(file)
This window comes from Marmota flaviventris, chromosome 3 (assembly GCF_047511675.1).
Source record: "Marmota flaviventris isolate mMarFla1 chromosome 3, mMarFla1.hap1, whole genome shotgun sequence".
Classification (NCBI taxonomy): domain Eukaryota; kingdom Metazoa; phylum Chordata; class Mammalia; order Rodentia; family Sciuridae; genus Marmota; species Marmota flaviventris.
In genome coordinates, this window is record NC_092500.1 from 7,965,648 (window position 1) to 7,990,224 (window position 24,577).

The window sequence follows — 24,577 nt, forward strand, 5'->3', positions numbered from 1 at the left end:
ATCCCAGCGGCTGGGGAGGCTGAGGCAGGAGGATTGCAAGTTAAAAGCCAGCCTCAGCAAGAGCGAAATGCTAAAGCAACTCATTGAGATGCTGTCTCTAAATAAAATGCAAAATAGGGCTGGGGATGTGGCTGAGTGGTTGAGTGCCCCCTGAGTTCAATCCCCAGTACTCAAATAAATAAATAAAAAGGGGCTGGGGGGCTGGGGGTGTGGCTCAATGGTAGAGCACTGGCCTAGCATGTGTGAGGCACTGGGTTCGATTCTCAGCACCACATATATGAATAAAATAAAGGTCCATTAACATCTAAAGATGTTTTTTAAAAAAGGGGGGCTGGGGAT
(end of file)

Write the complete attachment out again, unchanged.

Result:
This window comes from Marmota flaviventris, chromosome 3 (assembly GCF_047511675.1).
Source record: "Marmota flaviventris isolate mMarFla1 chromosome 3, mMarFla1.hap1, whole genome shotgun sequence".
Classification (NCBI taxonomy): domain Eukaryota; kingdom Metazoa; phylum Chordata; class Mammalia; order Rodentia; family Sciuridae; genus Marmota; species Marmota flaviventris.
In genome coordinates, this window is record NC_092500.1 from 7,965,648 (window position 1) to 7,990,224 (window position 24,577).

The window sequence follows — 24,577 nt, forward strand, 5'->3', positions numbered from 1 at the left end:
ATCCCAGCGGCTGGGGAGGCTGAGGCAGGAGGATTGCAAGTTAAAAGCCAGCCTCAGCAAGAGCGAAATGCTAAAGCAACTCATTGAGATGCTGTCTCTAAATAAAATGCAAAATAGGGCTGGGGATGTGGCTGAGTGGTTGAGTGCCCCCTGAGTTCAATCCCCAGTACTCAAATAAATAAATAAAAAGGGGCTGGGGGGCTGGGGGTGTGGCTCAATGGTAGAGCACTGGCCTAGCATGTGTGAGGCACTGGGTTCGATTCTCAGCACCACATATATGAATAAAATAAAGGTCCATTAACATCTAAAGATGTTTTTTAAAAAAGGGGGGCTGGGGAT